HAVANA • Cubans said they were crestfallen to be returning to an era of frostier ties with the US amid news that President Donald Trump had rolled back parts of a historic detente with Cuba.
Mr Trump on Friday announced a plan to tighten rules on Americans travelling to communist-run Cuba and significantly restrict US firms from doing business with Cuban enterprises controlled by the military.
"It hurts to be going backwards. To roll back the engagement will only manage to isolate us from the world," said Havana resident Marta Deus. She recently set up an accountancy firm and courier service to cater to a private sector that has flourished since a landmark agreement 21/2 years ago between then US President Barack Obama and Cuban leader Raul Castro to normalise relations between the former Cold War foes.
"We need clients, business, we need the economy to move and by isolating Cuba, they will only manage to hurt many Cuban families and force companies to close," she said.
The 2014 deal sparked widespread euphoria in Cuba and raised hopes for an improvement in its ailing economy. An increased arrival of US tourists thanks to eased curbs fuelled a boom in tourism, especially in Havana, creating demand for more lodgings, restaurants, taxis and tour guides in the fledgling private sector.
But critics say the opening failed to improve rights on the island.
Mr Trump will justify his partial reversal of Mr Obama's measures to a large extent on those grounds, said White House officials, and some Cuban dissidents back his tougher stance, saying repression has worsened since the detente.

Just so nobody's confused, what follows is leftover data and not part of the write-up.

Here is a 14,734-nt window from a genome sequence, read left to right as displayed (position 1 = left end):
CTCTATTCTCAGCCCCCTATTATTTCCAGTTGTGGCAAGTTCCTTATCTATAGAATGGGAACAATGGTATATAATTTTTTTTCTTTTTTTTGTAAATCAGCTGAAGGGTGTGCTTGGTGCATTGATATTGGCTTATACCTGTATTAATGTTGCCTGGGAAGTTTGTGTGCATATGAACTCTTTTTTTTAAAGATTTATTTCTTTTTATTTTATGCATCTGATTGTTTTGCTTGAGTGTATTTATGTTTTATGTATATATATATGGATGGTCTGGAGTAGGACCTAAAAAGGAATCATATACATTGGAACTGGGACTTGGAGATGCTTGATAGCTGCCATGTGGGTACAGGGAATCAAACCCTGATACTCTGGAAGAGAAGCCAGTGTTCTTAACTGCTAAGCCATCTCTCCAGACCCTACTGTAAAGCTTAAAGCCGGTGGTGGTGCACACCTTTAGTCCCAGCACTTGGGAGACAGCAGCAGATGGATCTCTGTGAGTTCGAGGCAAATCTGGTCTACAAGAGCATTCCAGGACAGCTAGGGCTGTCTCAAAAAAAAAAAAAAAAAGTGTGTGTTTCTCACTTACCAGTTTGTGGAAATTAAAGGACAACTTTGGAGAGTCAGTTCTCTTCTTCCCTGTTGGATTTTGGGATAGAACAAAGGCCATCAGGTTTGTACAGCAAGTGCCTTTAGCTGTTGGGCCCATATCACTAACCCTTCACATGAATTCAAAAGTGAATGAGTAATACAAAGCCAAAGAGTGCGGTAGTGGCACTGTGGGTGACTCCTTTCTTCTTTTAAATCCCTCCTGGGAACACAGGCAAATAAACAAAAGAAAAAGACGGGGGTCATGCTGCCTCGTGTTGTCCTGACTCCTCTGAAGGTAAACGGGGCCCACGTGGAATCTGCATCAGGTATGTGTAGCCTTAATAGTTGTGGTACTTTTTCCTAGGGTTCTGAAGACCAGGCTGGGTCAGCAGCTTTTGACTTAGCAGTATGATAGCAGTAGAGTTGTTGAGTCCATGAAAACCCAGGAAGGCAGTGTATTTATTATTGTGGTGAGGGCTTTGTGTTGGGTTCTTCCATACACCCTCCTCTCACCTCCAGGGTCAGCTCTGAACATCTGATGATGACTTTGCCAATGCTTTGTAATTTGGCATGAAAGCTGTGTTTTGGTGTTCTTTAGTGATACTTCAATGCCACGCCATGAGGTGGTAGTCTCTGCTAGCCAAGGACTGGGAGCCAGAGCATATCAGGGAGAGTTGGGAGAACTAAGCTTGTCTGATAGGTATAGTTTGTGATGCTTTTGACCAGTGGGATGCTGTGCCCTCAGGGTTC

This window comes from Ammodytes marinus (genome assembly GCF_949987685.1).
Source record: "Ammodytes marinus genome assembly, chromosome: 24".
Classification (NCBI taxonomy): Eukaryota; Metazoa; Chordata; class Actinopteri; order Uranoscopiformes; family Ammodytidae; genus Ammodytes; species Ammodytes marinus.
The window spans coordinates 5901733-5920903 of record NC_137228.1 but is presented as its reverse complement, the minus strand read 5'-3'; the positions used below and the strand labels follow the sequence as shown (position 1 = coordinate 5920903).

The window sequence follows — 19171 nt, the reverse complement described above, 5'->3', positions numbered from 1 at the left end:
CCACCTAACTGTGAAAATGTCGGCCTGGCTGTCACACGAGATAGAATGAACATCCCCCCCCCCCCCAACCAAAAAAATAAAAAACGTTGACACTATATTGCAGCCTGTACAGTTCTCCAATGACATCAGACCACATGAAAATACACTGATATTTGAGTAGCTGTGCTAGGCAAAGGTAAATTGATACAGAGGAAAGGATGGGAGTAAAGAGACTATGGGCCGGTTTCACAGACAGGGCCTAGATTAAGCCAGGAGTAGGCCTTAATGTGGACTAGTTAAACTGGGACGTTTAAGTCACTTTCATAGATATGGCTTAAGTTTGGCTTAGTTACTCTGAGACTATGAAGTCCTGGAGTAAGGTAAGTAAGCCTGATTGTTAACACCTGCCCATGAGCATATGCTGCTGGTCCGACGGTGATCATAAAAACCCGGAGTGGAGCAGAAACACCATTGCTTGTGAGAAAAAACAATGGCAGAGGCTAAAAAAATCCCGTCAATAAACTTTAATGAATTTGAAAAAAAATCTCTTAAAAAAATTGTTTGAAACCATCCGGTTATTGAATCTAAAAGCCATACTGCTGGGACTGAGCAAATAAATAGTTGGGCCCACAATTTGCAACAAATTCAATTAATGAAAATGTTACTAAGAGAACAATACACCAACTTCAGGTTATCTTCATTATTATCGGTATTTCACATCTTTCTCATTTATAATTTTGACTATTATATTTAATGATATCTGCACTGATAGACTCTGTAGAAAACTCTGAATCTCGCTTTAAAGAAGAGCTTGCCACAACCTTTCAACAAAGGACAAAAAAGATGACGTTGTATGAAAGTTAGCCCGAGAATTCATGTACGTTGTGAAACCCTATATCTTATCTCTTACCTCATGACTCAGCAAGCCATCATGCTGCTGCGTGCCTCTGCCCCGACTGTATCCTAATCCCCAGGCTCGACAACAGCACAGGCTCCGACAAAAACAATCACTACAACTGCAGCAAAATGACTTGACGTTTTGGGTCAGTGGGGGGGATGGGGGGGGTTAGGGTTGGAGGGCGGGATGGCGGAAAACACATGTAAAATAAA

The Cuban authorities have stepped up their detentions of activists, often confiscating their phones and laptops, but they have also been coming down heavily on self-employed Cubans who appear to be empowering themselves.
"When the Obama administration stopped condemning human rights violations in Cuba, the regime here said, 'look we can do this and nothing happens, so we can continue repressing more forcefully'," said Mr Jose Daniel Ferrer, head of the Patriotic Union of Cuba, the largest dissident group.
Mr Ferrer said there are 53 activists from his group in prison because of their political views. Other dissidents agree that repression has worsened but say rolling back the detente, which will hurt ordinary Cubans, is not the solution.
"It will probably not have any benefit in terms of human rights," said Mr Eliecer Avila, the leader of the opposition youth group Somos Mas.
The Cuban government has withstood the US trade embargo for more than a half century and will not make any political concessions to the United States due to economic pressure, said Mr Carlos Alzugaray, a retired Cuban diplomat.
"I am concerned it will affect the private sector quite a bit and much more than the Cuban government," he added.
This new setback to the Cuban economy will come at a time when it is already wrestling with falling oil shipments from crisis-stricken ally Venezuela and a decline in exports.
"This is another blow for Cubans and it will hurt our pockets obviously," said Ms Martha Garcia, 51. "With the United States, there is no tranquillity."